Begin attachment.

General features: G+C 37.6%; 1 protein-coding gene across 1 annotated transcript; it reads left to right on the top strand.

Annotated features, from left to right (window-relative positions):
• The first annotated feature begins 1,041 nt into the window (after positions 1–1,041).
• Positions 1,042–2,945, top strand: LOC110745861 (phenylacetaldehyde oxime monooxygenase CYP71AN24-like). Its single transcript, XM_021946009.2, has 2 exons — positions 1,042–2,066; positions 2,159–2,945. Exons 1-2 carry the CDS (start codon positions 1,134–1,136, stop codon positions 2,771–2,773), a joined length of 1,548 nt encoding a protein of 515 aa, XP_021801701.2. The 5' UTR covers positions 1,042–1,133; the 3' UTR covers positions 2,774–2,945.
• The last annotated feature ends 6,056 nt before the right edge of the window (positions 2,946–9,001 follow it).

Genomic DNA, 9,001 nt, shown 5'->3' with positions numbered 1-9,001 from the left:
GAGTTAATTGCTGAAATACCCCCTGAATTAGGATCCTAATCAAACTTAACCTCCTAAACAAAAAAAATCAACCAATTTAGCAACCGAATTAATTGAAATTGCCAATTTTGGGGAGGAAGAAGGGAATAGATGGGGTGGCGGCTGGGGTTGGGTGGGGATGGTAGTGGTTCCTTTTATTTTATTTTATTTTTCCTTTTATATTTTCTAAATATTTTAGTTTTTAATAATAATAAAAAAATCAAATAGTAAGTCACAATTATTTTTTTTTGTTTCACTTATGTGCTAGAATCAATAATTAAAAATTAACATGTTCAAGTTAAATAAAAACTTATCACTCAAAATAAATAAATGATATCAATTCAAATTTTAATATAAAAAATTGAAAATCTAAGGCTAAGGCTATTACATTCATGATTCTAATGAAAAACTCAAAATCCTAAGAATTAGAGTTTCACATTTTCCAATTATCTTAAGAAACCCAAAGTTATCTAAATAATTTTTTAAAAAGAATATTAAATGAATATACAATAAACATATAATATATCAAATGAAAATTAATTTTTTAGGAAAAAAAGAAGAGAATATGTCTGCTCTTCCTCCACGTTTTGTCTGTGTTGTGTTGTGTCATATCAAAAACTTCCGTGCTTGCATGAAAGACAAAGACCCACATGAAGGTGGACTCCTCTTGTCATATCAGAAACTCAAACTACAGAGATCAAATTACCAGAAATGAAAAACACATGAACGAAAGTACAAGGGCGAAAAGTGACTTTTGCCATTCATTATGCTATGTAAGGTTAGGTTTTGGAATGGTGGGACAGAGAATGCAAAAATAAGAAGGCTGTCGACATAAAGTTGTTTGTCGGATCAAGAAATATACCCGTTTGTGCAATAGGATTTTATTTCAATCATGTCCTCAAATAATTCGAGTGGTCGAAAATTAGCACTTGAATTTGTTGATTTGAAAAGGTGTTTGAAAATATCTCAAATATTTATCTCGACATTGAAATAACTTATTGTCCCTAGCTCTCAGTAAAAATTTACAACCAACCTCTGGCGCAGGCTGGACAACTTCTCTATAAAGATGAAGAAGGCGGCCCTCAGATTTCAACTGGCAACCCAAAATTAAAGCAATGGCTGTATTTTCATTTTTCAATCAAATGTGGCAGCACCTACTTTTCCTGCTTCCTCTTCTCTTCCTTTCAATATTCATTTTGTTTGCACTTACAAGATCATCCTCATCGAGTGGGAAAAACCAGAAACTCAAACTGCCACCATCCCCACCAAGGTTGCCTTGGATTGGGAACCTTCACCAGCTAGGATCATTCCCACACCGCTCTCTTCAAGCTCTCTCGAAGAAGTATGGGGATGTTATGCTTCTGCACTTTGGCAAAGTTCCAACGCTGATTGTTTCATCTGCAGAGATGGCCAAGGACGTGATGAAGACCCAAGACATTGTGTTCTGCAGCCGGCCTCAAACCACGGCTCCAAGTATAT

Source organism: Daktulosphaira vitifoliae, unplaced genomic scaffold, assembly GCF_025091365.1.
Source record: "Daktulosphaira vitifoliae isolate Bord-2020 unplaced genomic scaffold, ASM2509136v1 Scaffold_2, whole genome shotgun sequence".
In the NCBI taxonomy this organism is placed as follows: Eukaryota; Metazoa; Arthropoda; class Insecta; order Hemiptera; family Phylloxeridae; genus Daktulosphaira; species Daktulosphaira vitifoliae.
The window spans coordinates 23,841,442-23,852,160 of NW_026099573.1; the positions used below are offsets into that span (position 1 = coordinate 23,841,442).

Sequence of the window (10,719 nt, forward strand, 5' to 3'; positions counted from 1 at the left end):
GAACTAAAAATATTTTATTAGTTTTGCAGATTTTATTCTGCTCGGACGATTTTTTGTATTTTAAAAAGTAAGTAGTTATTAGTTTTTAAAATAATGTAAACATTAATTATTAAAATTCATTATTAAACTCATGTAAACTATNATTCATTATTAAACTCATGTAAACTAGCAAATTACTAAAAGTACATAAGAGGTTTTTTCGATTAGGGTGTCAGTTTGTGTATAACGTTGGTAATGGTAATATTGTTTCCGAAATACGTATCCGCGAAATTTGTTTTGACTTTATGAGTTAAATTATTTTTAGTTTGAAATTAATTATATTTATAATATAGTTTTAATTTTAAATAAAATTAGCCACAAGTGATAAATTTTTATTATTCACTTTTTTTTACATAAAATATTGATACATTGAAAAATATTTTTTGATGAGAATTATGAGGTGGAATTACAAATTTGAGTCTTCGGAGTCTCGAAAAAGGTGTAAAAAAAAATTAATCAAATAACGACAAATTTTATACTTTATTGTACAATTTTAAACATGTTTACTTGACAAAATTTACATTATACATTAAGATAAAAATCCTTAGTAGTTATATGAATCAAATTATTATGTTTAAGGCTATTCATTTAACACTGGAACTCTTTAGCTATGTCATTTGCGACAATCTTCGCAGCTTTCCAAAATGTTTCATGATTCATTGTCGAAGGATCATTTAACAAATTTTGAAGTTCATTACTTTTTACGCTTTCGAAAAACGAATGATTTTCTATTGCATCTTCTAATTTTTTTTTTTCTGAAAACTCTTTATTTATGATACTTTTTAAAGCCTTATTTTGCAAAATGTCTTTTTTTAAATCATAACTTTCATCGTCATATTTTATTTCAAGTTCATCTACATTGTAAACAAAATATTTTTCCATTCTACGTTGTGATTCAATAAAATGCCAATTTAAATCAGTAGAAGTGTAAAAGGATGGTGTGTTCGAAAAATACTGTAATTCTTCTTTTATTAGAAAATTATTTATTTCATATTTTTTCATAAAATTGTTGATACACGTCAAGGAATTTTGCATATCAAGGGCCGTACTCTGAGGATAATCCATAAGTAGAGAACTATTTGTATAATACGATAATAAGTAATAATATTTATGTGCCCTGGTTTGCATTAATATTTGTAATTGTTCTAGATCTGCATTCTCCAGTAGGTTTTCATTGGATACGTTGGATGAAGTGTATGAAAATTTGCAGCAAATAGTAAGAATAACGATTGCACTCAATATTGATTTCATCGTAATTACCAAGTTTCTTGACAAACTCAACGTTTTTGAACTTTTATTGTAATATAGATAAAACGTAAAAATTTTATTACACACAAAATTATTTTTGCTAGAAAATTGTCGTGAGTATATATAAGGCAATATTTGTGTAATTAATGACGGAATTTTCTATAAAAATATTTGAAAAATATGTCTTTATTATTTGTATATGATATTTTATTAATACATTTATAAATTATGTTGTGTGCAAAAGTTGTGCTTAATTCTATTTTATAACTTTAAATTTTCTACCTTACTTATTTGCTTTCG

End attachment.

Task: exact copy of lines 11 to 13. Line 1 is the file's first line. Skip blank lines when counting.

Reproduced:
The window spans coordinates 23,841,442-23,852,160 of NW_026099573.1; the positions used below are offsets into that span (position 1 = coordinate 23,841,442).

Sequence of the window (10,719 nt, forward strand, 5' to 3'; positions counted from 1 at the left end):
GAACTAAAAATATTTTATTAGTTTTGCAGATTTTATTCTGCTCGGACGATTTTTTGTATTTTAAAAAGTAAGTAGTTATTAGTTTTTAAAATAATGTAAACATTAATTATTAAAATTCATTATTAAACTCATGTAAACTATNATTCATTATTAAACTCATGTAAACTAGCAAATTACTAAAAGTACATAAGAGGTTTTTTCGATTAGGGTGTCAGTTTGTGTATAACGTTGGTAATGGTAATATTGTTTCCGAAATACGTATCCGCGAAATTTGTTTTGACTTTATGAGTTAAATTATTTTTAGTTTGAAATTAATTATATTTATAATATAGTTTTAATTTTAAATAAAATTAGCCACAAGTGATAAATTTTTATTATTCACTTTTTTTTACATAAAATATTGATACATTGAAAAATATTTTTTGATGAGAATTATGAGGTGGAATTACAAATTTGAGTCTTCGGAGTCTCGAAAAAGGTGTAAAAAAAAATTAATCAAATAACGACAAATTTTATACTTTATTGTACAATTTTAAACATGTTTACTTGACAAAATTTACATTATACATTAAGATAAAAATCCTTAGTAGTTATATGAATCAAATTATTATGTTTAAGGCTATTCATTTAACACTGGAACTCTTTAGCTATGTCATTTGCGACAATCTTCGCAGCTTTCCAAAATGTTTCATGATTCATTGTCGAAGGATCATTTAACAAATTTTGAAGTTCATTACTTTTTACGCTTTCGAAAAACGAATGATTTTCTATTGCATCTTCTAATTTTTTTTTTTCTGAAAACTCTTTATTTATGATACTTTTTAAAGCCTTATTTTGCAAAATGTCTTTTTTTAAATCATAACTTTCATCGTCATATTTTATTTCAAGTTCATCTACATTGTAAACAAAATATTTTTCCATTCTACGTTGTGATTCAATAAAATGCCAATTTAAATCAGTAGAAGTGTAAAAGGATGGTGTGTTCGAAAAATACTGTAATTCTTCTTTTATTAGAAAATTATTTATTTCATATTTTTTCATAAAATTGTTGATACACGTCAAGGAATTTTGCATATCAAGGGCCGTACTCTGAGGATAATCCATAAGTAGAGAACTATTTGTATAATACGATAATAAGTAATAATATTTATGTGCCCTGGTTTGCATTAATATTTGTAATTGTTCTAGATCTGCATTCTCCAGTAGGTTTTCATTGGATACGTTGGATGAAGTGTATGAAAATTTGCAGCAAATAGTAAGAATAACGATTGCACTCAATATTGATTTCATCGTAATTACCAAGTTTCTTGACAAACTCAACGTTTTTGAACTTTTATTGTAATATAGATAAAACGTAAAAATTTTATTACACACAAAATTATTTTTGCTAGAAAATTGTCGTGAGTATATATAAGGCAATATTTGTGTAATTAATGACGGAATTTTCTATAAAAATATTTGAAAAATATGTCTTTATTATTTGTATATGATATTTTATTAATACATTTATAAATTATGTTGTGTGCAAAAGTTGTGCTTAATTCTATTTTATAACTTTAAATTTTCTACCTTACTTATTTGCTTTCG